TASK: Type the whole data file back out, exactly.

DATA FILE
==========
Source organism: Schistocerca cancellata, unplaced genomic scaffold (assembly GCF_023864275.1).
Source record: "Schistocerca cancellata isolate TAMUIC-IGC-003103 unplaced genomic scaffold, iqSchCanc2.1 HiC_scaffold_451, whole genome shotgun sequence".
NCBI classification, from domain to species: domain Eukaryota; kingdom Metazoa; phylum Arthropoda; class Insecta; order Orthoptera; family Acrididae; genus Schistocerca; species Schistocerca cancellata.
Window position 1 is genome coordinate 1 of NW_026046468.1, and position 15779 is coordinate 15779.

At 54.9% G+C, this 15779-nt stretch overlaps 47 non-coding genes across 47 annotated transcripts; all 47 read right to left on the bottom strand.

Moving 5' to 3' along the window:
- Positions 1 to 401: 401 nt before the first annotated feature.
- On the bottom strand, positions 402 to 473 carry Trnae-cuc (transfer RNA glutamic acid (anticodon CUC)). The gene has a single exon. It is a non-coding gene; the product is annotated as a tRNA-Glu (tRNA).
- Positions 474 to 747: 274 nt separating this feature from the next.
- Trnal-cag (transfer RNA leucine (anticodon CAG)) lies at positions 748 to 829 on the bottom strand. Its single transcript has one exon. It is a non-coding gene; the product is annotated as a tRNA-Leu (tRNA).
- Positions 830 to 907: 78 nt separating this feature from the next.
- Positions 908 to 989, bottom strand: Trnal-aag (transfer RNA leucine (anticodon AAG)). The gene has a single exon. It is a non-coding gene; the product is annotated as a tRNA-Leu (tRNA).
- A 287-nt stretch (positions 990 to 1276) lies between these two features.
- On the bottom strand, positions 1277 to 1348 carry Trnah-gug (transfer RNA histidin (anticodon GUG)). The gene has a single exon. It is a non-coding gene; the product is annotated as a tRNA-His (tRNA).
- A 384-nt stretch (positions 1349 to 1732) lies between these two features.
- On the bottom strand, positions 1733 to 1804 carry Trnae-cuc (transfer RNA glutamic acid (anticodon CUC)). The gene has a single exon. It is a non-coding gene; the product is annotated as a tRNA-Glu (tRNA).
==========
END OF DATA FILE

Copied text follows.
Source organism: Schistocerca cancellata, unplaced genomic scaffold (assembly GCF_023864275.1).
Source record: "Schistocerca cancellata isolate TAMUIC-IGC-003103 unplaced genomic scaffold, iqSchCanc2.1 HiC_scaffold_451, whole genome shotgun sequence".
NCBI classification, from domain to species: domain Eukaryota; kingdom Metazoa; phylum Arthropoda; class Insecta; order Orthoptera; family Acrididae; genus Schistocerca; species Schistocerca cancellata.
Window position 1 is genome coordinate 1 of NW_026046468.1, and position 15779 is coordinate 15779.

At 54.9% G+C, this 15779-nt stretch overlaps 47 non-coding genes across 47 annotated transcripts; all 47 read right to left on the bottom strand.

Moving 5' to 3' along the window:
- Positions 1 to 401: 401 nt before the first annotated feature.
- On the bottom strand, positions 402 to 473 carry Trnae-cuc (transfer RNA glutamic acid (anticodon CUC)). The gene has a single exon. It is a non-coding gene; the product is annotated as a tRNA-Glu (tRNA).
- Positions 474 to 747: 274 nt separating this feature from the next.
- Trnal-cag (transfer RNA leucine (anticodon CAG)) lies at positions 748 to 829 on the bottom strand. Its single transcript has one exon. It is a non-coding gene; the product is annotated as a tRNA-Leu (tRNA).
- Positions 830 to 907: 78 nt separating this feature from the next.
- Positions 908 to 989, bottom strand: Trnal-aag (transfer RNA leucine (anticodon AAG)). The gene has a single exon. It is a non-coding gene; the product is annotated as a tRNA-Leu (tRNA).
- A 287-nt stretch (positions 990 to 1276) lies between these two features.
- On the bottom strand, positions 1277 to 1348 carry Trnah-gug (transfer RNA histidin (anticodon GUG)). The gene has a single exon. It is a non-coding gene; the product is annotated as a tRNA-His (tRNA).
- A 384-nt stretch (positions 1349 to 1732) lies between these two features.
- On the bottom strand, positions 1733 to 1804 carry Trnae-cuc (transfer RNA glutamic acid (anticodon CUC)). The gene has a single exon. It is a non-coding gene; the product is annotated as a tRNA-Glu (tRNA).